Valley water rescue teams return from 'once in a lifetime' WVa. flooding
Communities across West Virginia continue to pick up the pieces after massive flooding. Many responders from the Shenandoah Valley who helped rescue them have returned home. They said the experience was unlike anything they have ever seen.
"It was an experience that I'll never forget: to see the amount of devastation and just the overwhelming sense of helplessness with those people," reflected Lt. Joe Weaver of the Harrisonburg Fire Dept. who is one of the team leaders for the Virginia Division 2 Technical Rescue Team.
That team joined other teams to form 14 boat crews that worked tirelessly to save lives.
"I mean we train all the time for the worst case scenario, but I would say this was even worse than that," added Lt. Weaver.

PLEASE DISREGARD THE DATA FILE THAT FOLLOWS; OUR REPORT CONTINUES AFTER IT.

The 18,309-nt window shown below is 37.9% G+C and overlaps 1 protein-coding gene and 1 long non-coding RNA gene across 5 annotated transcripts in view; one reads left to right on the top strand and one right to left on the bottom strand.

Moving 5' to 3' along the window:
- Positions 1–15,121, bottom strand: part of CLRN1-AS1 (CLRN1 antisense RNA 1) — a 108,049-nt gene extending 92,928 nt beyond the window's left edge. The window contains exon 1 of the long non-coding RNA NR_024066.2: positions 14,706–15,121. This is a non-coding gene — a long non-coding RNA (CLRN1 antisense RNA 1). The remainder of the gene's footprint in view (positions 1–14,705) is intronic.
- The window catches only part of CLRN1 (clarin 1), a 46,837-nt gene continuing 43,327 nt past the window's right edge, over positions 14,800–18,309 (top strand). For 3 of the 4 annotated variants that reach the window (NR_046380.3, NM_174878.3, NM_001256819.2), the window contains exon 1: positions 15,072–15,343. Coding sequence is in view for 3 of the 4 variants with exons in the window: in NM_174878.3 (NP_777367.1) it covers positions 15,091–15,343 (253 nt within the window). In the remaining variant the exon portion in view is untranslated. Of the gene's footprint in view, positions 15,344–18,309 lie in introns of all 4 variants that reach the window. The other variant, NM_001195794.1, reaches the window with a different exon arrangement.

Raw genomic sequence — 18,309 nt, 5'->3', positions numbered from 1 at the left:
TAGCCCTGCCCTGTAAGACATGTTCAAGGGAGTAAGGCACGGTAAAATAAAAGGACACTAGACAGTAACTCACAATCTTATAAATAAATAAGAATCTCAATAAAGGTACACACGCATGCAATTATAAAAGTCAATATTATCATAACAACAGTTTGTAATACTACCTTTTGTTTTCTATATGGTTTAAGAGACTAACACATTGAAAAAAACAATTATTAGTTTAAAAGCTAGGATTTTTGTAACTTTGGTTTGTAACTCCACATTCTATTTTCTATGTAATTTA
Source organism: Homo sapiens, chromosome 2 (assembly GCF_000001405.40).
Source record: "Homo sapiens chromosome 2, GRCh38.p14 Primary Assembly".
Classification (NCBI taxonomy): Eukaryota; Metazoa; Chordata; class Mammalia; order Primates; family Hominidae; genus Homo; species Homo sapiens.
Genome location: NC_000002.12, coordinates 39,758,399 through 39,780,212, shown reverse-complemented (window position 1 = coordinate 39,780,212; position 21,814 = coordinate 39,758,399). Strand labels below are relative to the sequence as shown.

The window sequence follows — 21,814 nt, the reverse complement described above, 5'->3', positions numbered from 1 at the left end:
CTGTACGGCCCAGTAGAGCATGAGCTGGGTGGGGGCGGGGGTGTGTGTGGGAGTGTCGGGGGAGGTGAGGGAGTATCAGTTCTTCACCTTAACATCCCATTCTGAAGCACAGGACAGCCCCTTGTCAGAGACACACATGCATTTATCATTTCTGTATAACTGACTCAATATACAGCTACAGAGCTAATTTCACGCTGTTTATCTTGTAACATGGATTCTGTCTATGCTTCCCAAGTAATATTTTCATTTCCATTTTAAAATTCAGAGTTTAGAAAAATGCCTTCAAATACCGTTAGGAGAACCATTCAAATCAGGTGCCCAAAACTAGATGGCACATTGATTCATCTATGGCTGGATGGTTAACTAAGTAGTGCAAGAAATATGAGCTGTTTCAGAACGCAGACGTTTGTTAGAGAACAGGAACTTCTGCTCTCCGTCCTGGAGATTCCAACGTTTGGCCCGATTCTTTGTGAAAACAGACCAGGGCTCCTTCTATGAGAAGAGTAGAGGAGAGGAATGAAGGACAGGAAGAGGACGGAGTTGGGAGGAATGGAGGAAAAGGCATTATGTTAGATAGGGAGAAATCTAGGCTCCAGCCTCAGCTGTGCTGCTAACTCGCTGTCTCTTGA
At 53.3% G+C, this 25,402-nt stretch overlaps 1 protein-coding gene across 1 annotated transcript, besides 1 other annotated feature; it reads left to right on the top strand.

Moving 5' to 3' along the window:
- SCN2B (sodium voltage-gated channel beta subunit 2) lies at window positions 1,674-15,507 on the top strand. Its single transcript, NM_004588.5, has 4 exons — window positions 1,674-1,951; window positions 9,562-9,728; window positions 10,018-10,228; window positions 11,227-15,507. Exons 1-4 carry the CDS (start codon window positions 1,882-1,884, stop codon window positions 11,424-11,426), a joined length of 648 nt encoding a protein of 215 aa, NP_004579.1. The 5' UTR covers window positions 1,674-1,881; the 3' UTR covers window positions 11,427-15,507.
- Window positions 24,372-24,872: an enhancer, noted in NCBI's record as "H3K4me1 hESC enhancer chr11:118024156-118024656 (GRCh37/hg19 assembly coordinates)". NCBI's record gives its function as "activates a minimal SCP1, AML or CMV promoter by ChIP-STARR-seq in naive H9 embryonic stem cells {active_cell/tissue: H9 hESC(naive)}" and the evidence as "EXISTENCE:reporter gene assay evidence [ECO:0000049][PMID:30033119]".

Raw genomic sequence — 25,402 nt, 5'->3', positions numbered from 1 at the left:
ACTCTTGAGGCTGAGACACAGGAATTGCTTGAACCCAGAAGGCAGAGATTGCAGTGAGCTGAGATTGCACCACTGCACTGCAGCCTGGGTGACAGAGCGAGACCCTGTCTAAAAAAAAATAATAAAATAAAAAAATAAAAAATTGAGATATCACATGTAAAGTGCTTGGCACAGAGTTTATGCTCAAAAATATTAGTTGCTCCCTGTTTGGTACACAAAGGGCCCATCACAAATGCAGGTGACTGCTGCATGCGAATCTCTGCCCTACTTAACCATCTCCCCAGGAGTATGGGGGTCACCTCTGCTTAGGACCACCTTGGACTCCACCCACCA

Rescuing people from their porches and roofs as the water rose, crews working around the clock were challenged by the dark as well as swift, unfamiliar waters.
"We had really good crews that would be able to handle anything that we asked them, and they went above and beyond," added Lt. Doug Gooden, a technical rescue team leader for Rockingham County. "We never had a doubt they would perform at their best."
The crews performed between 70 and 80 rescues in fewer than 24 hours last Thursday to Friday. They said those rescues weren't easy, but their efforts were much appreciated by the people they helped.
"The people was extremely gracious that they was helping them, and couldn't stop thanking them enough," said Lt. Gooden.
Both Lt. Gooden and Lt. Weaver said last weekend was something they will never forget.
"It's really hard to put into words the amount of devastation that was in that area and it's hard to imagine... your home --finding out that that much water is in your home and your house, where you live-- the amount of devastation was hard to grasp," said Lt. Gooden.